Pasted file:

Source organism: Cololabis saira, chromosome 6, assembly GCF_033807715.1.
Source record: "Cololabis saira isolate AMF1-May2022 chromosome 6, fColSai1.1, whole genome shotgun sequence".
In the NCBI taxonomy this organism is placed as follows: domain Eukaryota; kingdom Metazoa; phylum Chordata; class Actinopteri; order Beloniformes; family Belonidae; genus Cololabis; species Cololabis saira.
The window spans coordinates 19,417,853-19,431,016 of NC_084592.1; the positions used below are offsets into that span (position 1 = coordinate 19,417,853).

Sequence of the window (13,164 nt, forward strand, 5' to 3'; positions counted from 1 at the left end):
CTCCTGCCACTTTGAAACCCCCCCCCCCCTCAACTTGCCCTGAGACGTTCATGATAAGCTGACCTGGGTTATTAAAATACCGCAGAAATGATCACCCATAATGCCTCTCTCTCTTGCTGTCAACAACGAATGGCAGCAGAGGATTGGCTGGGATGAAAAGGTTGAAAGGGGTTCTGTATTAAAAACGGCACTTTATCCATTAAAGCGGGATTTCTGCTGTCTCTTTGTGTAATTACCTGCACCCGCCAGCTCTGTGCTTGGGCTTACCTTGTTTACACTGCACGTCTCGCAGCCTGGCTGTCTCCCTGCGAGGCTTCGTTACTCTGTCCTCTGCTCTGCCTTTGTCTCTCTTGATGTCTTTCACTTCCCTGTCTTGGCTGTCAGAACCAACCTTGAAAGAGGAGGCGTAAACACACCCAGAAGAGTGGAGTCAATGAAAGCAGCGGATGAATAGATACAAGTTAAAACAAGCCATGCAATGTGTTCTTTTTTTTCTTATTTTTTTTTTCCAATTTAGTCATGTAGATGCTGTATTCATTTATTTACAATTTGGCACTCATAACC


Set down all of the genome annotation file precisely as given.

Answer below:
Source organism: Cololabis saira, chromosome 6, assembly GCF_033807715.1.
Source record: "Cololabis saira isolate AMF1-May2022 chromosome 6, fColSai1.1, whole genome shotgun sequence".
In the NCBI taxonomy this organism is placed as follows: domain Eukaryota; kingdom Metazoa; phylum Chordata; class Actinopteri; order Beloniformes; family Belonidae; genus Cololabis; species Cololabis saira.
The window spans coordinates 19,417,853-19,431,016 of NC_084592.1; the positions used below are offsets into that span (position 1 = coordinate 19,417,853).

Sequence of the window (13,164 nt, forward strand, 5' to 3'; positions counted from 1 at the left end):
CTCCTGCCACTTTGAAACCCCCCCCCCCCTCAACTTGCCCTGAGACGTTCATGATAAGCTGACCTGGGTTATTAAAATACCGCAGAAATGATCACCCATAATGCCTCTCTCTCTTGCTGTCAACAACGAATGGCAGCAGAGGATTGGCTGGGATGAAAAGGTTGAAAGGGGTTCTGTATTAAAAACGGCACTTTATCCATTAAAGCGGGATTTCTGCTGTCTCTTTGTGTAATTACCTGCACCCGCCAGCTCTGTGCTTGGGCTTACCTTGTTTACACTGCACGTCTCGCAGCCTGGCTGTCTCCCTGCGAGGCTTCGTTACTCTGTCCTCTGCTCTGCCTTTGTCTCTCTTGATGTCTTTCACTTCCCTGTCTTGGCTGTCAGAACCAACCTTGAAAGAGGAGGCGTAAACACACCCAGAAGAGTGGAGTCAATGAAAGCAGCGGATGAATAGATACAAGTTAAAACAAGCCATGCAATGTGTTCTTTTTTTTCTTATTTTTTTTTTCCAATTTAGTCATGTAGATGCTGTATTCATTTATTTACAATTTGGCACTCATAACC